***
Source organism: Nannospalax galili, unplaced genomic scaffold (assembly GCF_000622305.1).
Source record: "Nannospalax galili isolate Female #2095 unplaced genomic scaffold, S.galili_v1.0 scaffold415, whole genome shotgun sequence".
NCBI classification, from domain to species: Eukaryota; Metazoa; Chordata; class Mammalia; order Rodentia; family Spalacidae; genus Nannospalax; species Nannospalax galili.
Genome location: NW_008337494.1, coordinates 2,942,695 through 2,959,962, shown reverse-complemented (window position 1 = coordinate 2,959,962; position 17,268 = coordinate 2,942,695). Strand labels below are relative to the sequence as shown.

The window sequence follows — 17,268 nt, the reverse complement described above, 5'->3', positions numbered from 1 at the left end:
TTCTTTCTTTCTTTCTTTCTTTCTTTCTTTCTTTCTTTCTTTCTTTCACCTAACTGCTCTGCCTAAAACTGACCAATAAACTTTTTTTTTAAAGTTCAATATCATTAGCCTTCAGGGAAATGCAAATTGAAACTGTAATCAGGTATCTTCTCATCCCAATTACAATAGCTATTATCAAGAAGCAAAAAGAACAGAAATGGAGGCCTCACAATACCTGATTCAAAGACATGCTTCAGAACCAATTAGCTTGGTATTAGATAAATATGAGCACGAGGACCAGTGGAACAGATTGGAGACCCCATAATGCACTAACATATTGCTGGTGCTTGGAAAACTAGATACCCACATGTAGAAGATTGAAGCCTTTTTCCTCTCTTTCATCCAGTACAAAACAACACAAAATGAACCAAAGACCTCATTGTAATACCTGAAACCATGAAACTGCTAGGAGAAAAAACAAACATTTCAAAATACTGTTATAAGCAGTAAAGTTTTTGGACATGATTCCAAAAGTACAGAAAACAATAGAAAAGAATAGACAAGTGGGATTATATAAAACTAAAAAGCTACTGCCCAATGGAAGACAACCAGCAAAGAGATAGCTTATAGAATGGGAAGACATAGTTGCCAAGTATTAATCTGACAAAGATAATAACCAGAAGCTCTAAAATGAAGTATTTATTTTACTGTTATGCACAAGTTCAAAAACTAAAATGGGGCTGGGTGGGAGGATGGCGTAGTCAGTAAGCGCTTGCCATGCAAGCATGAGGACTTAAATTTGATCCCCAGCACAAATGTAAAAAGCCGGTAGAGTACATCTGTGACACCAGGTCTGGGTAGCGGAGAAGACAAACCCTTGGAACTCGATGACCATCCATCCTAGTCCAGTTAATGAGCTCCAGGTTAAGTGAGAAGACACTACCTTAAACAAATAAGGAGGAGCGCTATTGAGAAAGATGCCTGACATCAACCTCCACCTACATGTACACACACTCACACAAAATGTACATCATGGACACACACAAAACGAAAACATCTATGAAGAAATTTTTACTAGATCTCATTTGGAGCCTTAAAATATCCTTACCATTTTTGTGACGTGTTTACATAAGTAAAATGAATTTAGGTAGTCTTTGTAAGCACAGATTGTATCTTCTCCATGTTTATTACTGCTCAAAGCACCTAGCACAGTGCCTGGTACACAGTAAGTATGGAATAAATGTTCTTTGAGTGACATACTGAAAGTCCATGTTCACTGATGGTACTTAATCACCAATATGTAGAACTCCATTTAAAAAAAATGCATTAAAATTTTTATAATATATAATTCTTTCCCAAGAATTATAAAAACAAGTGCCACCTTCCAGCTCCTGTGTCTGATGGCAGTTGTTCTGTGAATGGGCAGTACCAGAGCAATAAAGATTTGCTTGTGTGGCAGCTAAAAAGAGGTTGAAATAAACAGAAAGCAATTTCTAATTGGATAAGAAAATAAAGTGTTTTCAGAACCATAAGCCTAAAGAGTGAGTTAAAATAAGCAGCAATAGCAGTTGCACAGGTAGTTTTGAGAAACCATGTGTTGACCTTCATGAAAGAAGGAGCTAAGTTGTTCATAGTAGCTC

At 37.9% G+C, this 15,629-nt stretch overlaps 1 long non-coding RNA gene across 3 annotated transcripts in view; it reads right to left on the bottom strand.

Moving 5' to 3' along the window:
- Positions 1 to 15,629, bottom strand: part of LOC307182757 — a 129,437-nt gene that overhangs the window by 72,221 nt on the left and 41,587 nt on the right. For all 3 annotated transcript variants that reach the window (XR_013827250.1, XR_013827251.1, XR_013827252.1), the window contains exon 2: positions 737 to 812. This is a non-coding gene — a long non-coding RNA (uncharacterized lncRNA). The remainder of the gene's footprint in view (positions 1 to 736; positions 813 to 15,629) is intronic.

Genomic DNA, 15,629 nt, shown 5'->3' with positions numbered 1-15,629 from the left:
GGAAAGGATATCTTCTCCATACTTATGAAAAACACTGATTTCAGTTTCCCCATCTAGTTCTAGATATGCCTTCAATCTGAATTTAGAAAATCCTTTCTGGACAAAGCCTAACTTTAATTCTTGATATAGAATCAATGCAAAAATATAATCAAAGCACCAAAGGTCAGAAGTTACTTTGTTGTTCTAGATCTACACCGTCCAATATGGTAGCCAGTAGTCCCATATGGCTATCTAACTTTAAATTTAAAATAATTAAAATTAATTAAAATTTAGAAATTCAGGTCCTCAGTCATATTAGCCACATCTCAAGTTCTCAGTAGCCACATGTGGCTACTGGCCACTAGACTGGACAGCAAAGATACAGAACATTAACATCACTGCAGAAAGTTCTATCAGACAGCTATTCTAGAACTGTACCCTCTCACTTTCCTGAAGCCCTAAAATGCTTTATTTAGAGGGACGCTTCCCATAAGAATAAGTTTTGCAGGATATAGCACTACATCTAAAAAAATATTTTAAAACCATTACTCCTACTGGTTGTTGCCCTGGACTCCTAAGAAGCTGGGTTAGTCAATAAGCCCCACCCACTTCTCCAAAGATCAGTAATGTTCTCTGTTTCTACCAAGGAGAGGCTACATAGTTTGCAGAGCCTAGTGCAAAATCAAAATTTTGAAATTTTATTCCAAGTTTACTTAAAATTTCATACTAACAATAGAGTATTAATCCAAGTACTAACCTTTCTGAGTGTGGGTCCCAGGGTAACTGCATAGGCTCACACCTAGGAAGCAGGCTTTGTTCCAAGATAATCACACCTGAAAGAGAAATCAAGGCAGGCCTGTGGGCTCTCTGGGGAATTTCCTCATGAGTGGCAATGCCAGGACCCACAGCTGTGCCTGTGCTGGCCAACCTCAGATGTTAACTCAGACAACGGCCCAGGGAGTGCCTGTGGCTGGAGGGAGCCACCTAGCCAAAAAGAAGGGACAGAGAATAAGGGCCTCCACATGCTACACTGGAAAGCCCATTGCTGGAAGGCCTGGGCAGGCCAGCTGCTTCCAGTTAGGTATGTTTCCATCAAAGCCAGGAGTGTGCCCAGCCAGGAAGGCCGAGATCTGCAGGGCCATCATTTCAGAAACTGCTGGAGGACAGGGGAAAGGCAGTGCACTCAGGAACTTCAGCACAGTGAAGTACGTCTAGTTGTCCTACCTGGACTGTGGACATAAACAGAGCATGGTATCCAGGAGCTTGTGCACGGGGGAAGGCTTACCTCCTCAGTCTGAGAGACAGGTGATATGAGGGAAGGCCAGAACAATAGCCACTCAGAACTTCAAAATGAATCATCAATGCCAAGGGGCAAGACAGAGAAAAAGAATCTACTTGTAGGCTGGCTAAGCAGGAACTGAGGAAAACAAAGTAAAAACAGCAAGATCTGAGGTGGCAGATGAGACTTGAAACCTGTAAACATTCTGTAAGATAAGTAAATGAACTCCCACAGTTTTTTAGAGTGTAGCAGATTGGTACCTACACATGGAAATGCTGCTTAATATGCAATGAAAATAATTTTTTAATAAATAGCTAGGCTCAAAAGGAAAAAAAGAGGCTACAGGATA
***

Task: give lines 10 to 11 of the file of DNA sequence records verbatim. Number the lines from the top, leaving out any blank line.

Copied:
Genomic DNA, 15,629 nt, shown 5'->3' with positions numbered 1-15,629 from the left:
GGAAAGGATATCTTCTCCATACTTATGAAAAACACTGATTTCAGTTTCCCCATCTAGTTCTAGATATGCCTTCAATCTGAATTTAGAAAATCCTTTCTGGACAAAGCCTAACTTTAATTCTTGATATAGAATCAATGCAAAAATATAATCAAAGCACCAAAGGTCAGAAGTTACTTTGTTGTTCTAGATCTACACCGTCCAATATGGTAGCCAGTAGTCCCATATGGCTATCTAACTTTAAATTTAAAATAATTAAAATTAATTAAAATTTAGAAATTCAGGTCCTCAGTCATATTAGCCACATCTCAAGTTCTCAGTAGCCACATGTGGCTACTGGCCACTAGACTGGACAGCAAAGATACAGAACATTAACATCACTGCAGAAAGTTCTATCAGACAGCTATTCTAGAACTGTACCCTCTCACTTTCCTGAAGCCCTAAAATGCTTTATTTAGAGGGACGCTTCCCATAAGAATAAGTTTTGCAGGATATAGCACTACATCTAAAAAAATATTTTAAAACCATTACTCCTACTGGTTGTTGCCCTGGACTCCTAAGAAGCTGGGTTAGTCAATAAGCCCCACCCACTTCTCCAAAGATCAGTAATGTTCTCTGTTTCTACCAAGGAGAGGCTACATAGTTTGCAGAGCCTAGTGCAAAATCAAAATTTTGAAATTTTATTCCAAGTTTACTTAAAATTTCATACTAACAATAGAGTATTAATCCAAGTACTAACCTTTCTGAGTGTGGGTCCCAGGGTAACTGCATAGGCTCACACCTAGGAAGCAGGCTTTGTTCCAAGATAATCACACCTGAAAGAGAAATCAAGGCAGGCCTGTGGGCTCTCTGGGGAATTTCCTCATGAGTGGCAATGCCAGGACCCACAGCTGTGCCTGTGCTGGCCAACCTCAGATGTTAACTCAGACAACGGCCCAGGGAGTGCCTGTGGCTGGAGGGAGCCACCTAGCCAAAAAGAAGGGACAGAGAATAAGGGCCTCCACATGCTACACTGGAAAGCCCATTGCTGGAAGGCCTGGGCAGGCCAGCTGCTTCCAGTTAGGTATGTTTCCATCAAAGCCAGGAGTGTGCCCAGCCAGGAAGGCCGAGATCTGCAGGGCCATCATTTCAGAAACTGCTGGAGGACAGGGGAAAGGCAGTGCACTCAGGAACTTCAGCACAGTGAAGTACGTCTAGTTGTCCTACCTGGACTGTGGACATAAACAGAGCATGGTATCCAGGAGCTTGTGCACGGGGGAAGGCTTACCTCCTCAGTCTGAGAGACAGGTGATATGAGGGAAGGCCAGAACAATAGCCACTCAGAACTTCAAAATGAATCATCAATGCCAAGGGGCAAGACAGAGAAAAAGAATCTACTTGTAGGCTGGCTAAGCAGGAACTGAGGAAAACAAAGTAAAAACAGCAAGATCTGAGGTGGCAGATGAGACTTGAAACCTGTAAACATTCTGTAAGATAAGTAAATGAACTCCCACAGTTTTTTAGAGTGTAGCAGATTGGTACCTACACATGGAAATGCTGCTTAATATGCAATGAAAATAATTTTTTAATAAATAGCTAGGCTCAAAAGGAAAAAAAGAGGCTACAGGATA